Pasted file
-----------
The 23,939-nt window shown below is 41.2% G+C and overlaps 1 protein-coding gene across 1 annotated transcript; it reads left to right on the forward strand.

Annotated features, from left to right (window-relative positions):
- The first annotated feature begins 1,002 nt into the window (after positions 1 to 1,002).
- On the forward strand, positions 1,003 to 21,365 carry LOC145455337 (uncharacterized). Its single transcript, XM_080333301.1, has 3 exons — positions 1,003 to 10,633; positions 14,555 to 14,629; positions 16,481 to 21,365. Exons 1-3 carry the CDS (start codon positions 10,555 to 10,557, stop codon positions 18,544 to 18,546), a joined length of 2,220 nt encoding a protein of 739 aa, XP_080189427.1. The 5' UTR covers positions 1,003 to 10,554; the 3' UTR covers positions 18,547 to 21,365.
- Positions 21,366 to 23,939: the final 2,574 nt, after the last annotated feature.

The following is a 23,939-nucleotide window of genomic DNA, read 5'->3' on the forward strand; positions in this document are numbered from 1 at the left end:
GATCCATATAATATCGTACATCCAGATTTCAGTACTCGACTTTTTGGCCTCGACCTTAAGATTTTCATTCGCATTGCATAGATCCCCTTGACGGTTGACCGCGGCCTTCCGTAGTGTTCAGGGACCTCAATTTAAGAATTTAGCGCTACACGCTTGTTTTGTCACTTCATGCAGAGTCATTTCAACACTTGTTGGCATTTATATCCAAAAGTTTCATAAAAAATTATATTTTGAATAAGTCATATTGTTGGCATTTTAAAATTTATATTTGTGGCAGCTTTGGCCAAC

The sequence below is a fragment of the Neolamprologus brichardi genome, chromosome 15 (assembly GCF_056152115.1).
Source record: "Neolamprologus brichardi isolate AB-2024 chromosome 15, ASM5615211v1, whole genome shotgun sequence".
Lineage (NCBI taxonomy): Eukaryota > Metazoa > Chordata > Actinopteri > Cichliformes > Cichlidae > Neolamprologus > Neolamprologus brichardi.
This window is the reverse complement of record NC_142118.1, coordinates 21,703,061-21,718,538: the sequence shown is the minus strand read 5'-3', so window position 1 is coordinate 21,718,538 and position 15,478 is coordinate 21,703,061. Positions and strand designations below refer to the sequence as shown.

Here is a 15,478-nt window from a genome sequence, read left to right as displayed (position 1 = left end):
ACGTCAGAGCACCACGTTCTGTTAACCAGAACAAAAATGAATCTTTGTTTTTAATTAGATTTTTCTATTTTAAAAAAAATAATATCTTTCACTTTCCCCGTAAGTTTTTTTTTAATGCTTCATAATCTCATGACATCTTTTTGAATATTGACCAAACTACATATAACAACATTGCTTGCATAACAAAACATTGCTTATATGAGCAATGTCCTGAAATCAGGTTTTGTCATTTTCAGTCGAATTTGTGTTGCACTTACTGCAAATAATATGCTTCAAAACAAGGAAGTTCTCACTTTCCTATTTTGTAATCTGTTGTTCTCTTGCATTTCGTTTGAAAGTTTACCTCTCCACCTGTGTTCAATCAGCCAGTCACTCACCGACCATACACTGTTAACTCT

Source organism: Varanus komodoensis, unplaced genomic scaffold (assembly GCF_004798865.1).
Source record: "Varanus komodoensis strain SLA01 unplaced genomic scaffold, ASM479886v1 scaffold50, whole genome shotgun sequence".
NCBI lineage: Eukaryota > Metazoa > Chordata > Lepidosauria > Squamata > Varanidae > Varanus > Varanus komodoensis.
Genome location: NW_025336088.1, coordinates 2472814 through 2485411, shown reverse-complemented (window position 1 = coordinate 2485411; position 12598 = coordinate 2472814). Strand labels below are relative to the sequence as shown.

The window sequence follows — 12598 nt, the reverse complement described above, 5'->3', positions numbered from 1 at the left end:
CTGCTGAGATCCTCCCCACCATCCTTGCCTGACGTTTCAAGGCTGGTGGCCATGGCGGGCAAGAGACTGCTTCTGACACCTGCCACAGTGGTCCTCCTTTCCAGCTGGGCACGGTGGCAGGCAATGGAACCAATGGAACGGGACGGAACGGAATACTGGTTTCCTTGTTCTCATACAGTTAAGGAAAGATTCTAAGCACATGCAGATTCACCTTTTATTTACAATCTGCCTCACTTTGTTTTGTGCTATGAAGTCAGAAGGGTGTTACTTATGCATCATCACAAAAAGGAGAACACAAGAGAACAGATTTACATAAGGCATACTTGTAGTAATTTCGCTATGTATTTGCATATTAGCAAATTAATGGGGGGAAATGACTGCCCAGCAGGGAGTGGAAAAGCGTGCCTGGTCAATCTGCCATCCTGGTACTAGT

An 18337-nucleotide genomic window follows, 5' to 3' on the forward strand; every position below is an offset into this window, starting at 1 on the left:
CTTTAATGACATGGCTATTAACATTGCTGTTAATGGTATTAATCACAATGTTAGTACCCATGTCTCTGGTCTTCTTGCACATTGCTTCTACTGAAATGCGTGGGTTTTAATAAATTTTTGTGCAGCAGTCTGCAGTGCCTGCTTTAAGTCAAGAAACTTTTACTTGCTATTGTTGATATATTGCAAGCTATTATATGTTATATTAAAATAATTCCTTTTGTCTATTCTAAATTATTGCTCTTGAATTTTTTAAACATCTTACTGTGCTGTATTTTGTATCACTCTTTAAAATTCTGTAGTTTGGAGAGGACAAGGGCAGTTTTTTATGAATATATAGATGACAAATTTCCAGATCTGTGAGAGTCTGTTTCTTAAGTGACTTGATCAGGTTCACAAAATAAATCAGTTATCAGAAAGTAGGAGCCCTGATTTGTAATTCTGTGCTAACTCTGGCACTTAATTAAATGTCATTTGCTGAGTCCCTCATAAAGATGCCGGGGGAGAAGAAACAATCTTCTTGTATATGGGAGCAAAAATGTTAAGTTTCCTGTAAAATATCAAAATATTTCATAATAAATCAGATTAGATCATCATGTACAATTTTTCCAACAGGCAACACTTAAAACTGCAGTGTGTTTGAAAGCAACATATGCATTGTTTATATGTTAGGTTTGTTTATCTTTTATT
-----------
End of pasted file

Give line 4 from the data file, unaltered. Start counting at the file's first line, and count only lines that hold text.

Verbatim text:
- On the forward strand, positions 1,003 to 21,365 carry LOC145455337 (uncharacterized). Its single transcript, XM_080333301.1, has 3 exons — positions 1,003 to 10,633; positions 14,555 to 14,629; positions 16,481 to 21,365. Exons 1-3 carry the CDS (start codon positions 10,555 to 10,557, stop codon positions 18,544 to 18,546), a joined length of 2,220 nt encoding a protein of 739 aa, XP_080189427.1. The 5' UTR covers positions 1,003 to 10,554; the 3' UTR covers positions 18,547 to 21,365.